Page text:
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State's water imperils mothers, activists say

Monday, September 21, 2009

Chicago Sun-Times, Gary Wisby
Published January 9, 2002

Chlorination of tap water puts thousands of Illinois women at risk of miscarriage or birth defects, according to a report released by environmental activists Tuesday.

With 7,299 pregnancies at risk, the state ranks sixth in the country, states the report, “Consider the Source,” by the Illinois Public Interest Research Group and the Environmental Working Group.

Five Illinois cities ranked in the top 100 nationwide. Kankakee was No. 38, with 76 percent of pregnancies at risk. Aurora was No. 24 with 54 percent, East St. Louis was No. 35 with 34 percent, Decatur was No. 62 with 29 percent and Springfield was No. 58 with 17 percent. Chlorination is a good thing, the report acknowledged, and no one is suggesting getting rid of it. The process saves thousands of lives each year by killing waterborne disease. But chemical byproducts occur in drinking water as a result of chlorination, Illinois PIRG said.

In addition to problem pregnancies, contamination by chlorination byproducts has been linked to 9,300 cases of bladder cancer a year, and to a dozen other cancers, including brain and breast cancer.

“We cannot chlorinate our way to safe drinking water,” Illinois PIRG’s Dave Weiner said.

He called for immediate action to clean up the lakes and rivers that provide drinking water. This can be done by reducing the soil erosion and the nutrient and animal waste runoff from farms and feedlots that increase the need for chlorination.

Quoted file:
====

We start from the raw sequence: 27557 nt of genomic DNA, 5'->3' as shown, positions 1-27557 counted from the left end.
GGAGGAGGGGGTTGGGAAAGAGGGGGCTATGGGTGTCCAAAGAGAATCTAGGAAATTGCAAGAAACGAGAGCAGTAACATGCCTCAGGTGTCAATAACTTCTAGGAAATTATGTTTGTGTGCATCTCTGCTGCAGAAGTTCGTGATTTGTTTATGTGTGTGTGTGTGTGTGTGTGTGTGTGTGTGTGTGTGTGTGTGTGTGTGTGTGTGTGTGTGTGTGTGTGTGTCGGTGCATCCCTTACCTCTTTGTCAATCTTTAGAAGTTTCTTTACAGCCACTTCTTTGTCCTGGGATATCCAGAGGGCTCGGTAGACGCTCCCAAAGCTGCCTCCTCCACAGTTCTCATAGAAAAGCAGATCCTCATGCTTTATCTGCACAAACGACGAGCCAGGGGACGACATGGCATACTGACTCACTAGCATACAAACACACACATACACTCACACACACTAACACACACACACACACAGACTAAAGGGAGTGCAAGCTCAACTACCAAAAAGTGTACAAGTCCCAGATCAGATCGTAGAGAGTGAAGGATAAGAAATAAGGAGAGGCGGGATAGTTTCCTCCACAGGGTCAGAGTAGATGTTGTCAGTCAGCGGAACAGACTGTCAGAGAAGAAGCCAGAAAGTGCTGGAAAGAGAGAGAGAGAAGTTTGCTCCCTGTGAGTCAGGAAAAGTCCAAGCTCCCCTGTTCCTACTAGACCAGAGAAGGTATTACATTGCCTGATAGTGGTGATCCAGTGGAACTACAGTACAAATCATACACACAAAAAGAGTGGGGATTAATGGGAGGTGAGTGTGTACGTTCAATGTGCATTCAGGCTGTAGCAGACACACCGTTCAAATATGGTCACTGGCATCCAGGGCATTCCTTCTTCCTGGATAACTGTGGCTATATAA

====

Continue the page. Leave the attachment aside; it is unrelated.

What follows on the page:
The two environmental groups also recommend a federally coordinated nationwide health tracking network that would cost $275 million a year.

Only nine states–not including Illinois–have active, well-funded programs to keep track of birth defects. Illinois relies on passive tracking, which may account for as little as 10 percent of actual birth defects, Illinois PIRG said.

Chlorination exposes at least 1,000 women a year in each of 24 states and the District of Columbia to increased risk for birth defects and miscarriage. At 7,299 women, Illinois trails Texas (26,525), Pennsylvania (18,419), Maryland (14,177), New Jersey (10,456) and Massachusetts (9,077).

First tried in Philadelphia in 1910, chlorination is the most common method of wastewater disinfection. It has virtually eliminated cholera, typhoid and dysentery in this country,
and is considered one of the most significant public health advances of the 20th century.


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